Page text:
Leading communities II

In the last post I introduced the idea of how the language used by leaders significantly reveals what they think about, and value, regarding community. I want to suggest that as soon as a leader begins speaking about ‘his’ or ‘her’ church they have effectively dislocated themselves from the community of God’s people they have been called to serve.

To go further, my sneaking suspicion is that many leaders are resigned to the fact that they must dislocate themselves from their communities. And my hunch is that the way we go about training future ministers contributes to this.

What do I mean? Take the example of ‘Joe’.

Joe is in his mid twenties and has had five years experience leading the youth group at his local church. During that time he felt a growing conviction that there was nothing more he would rather be doing with his life than teaching people from God’s Word. He mentions this in passing to his minister who excitedly organises a breakfast meeting for the two of them to discuss what this might mean. Over breakfast, the minister encourages Joe to do a ministry apprenticeship at church the following year. After thinking things through Joe decides to give it a shot!

His time serving at church offers mixed experience’s but he continues to feel increasingly convicted about being a pastor and a teacher, so he enrolls in a theological college for the following year.

After thinking through some ecclesiological issues he decides to enter college as a candidate for ordination in his particular denomination. With this comes a necessary change of church. Joe feels the tension of leaving his home church, where he has been deeply connected for so long, while understanding the benefits this move will bring for having a wide range of church experiences. Joe chooses a church in an entirely different part of the city, and one that is quite a distance from his new home near college.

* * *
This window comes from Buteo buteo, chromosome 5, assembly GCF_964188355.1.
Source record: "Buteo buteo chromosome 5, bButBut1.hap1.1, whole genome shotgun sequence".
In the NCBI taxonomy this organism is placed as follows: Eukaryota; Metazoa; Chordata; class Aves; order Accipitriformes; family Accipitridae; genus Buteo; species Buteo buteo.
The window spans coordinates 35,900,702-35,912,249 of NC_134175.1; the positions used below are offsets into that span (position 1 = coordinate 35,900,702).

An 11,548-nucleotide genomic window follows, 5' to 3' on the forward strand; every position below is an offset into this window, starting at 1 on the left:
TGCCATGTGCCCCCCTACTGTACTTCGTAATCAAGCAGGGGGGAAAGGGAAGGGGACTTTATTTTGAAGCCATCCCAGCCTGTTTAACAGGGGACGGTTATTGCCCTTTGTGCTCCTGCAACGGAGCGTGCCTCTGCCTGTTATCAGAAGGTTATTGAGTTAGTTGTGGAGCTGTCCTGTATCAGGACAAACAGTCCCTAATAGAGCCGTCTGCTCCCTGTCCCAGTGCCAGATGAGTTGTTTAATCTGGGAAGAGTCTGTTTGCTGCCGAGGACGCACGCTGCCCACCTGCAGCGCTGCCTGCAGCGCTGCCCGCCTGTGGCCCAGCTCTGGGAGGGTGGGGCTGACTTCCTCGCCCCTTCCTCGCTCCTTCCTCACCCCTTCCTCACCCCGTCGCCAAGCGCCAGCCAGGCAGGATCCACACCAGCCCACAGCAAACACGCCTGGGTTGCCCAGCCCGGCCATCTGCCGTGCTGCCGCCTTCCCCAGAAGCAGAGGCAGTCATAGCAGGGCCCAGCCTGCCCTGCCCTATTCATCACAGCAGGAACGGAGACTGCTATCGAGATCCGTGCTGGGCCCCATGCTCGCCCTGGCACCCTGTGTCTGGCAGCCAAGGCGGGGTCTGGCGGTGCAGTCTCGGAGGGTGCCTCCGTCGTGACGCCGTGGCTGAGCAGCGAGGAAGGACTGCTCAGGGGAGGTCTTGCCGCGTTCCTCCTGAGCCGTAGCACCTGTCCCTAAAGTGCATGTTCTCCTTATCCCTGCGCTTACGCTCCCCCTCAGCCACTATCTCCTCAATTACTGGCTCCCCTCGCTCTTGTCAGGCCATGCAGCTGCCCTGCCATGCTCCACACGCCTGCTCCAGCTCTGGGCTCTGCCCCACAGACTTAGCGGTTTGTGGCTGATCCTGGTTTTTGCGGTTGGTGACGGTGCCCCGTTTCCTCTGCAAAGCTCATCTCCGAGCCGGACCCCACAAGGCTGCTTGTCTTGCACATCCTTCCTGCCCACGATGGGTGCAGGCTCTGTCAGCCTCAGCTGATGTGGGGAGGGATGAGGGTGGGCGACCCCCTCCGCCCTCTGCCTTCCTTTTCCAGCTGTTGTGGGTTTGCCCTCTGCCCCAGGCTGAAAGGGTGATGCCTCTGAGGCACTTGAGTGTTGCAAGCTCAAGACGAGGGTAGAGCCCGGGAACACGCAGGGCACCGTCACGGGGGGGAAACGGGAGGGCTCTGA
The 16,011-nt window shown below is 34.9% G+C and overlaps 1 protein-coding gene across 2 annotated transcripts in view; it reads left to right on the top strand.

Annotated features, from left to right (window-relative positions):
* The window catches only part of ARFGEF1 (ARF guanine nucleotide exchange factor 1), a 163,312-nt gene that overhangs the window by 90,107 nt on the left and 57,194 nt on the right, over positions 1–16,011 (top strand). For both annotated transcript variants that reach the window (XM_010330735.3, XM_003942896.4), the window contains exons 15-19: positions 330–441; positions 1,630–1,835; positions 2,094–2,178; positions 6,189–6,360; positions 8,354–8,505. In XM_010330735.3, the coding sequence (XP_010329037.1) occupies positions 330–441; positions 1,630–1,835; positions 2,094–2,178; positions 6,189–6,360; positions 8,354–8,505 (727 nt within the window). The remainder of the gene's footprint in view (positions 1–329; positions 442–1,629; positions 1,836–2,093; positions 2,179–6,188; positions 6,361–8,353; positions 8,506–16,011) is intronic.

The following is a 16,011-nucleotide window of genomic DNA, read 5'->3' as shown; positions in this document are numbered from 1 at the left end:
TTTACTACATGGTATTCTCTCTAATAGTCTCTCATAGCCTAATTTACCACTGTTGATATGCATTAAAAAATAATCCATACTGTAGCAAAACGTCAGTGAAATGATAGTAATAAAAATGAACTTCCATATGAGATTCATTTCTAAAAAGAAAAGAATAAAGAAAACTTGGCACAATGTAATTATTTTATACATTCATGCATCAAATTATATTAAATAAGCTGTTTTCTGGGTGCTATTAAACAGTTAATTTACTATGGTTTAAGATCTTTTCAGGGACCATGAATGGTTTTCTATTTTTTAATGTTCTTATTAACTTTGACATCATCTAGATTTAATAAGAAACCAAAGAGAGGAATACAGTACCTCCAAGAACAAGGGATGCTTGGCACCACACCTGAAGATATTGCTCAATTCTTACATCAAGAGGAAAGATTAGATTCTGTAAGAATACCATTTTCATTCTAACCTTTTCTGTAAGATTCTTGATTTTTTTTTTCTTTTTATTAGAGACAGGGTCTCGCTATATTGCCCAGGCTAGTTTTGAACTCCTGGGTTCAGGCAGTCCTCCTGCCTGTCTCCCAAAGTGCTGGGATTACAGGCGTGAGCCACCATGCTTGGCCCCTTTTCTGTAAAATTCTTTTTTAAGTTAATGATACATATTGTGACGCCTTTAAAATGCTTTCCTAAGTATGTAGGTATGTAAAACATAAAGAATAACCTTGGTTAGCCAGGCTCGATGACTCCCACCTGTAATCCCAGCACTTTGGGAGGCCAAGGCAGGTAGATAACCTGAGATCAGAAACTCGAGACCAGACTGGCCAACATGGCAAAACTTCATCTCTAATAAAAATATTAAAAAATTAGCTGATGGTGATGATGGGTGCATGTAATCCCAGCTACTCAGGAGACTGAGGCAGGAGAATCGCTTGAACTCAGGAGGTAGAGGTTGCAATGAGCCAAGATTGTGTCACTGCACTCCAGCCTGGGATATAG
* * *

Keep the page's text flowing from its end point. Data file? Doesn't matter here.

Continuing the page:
Joe serves at the new church for two years, continually struggling to juggle college work and student ministry work. More often than not college work and the college community win the battle for Joe’s time and energy. Largely this is due to the distance between home and church; because Joe is only able to serve 14 hours/week in his church; and because he knows he only has two years at this particular church. The result  is that Joe’s theological college effectively becomes his primary Christian community.

This pattern of balancing church and theological training is repeated in Joe’s 3rd and 4th year at college. He then graduates, with first class honours, and quickly finds work in a church in a nearby suburb to his home church. Joe is eager to finally have some time to dig deep and contribute to the life of this new church but he also realises his time here will be quite short. Joe is a candidate for ordination and quite eager to one day lead his own church. He realises that in 2-3 years time he could well be given a chance at doing that, which would mean, again, a change of church.

Sorry for the cheesy story, but I hope you can see what I’m getting at. The nature of the way ‘Joe’ has had to train for church ministry has trained him to think about Christian communities in a certain way. They are not necessarily long-term, and they are not necessarily places he identifies with. He has effectively been trained in how to disconnect from church communities.

The next post will flesh out what, I think, are some of the possible implications of ‘Joe’s’ formative years of training…


3 Responses to “Leading communities II”

  1. Yes! I remember talking about this with you a while ago.

  2. […] a created divide between those in leadership and the rest of us sitting in the pews. And in the last post I suggested we tend to recreate this problem by the way we train future […]

  3. […] has some timely (and provocative) words on leadering Christian communities – Parts I, II and […]

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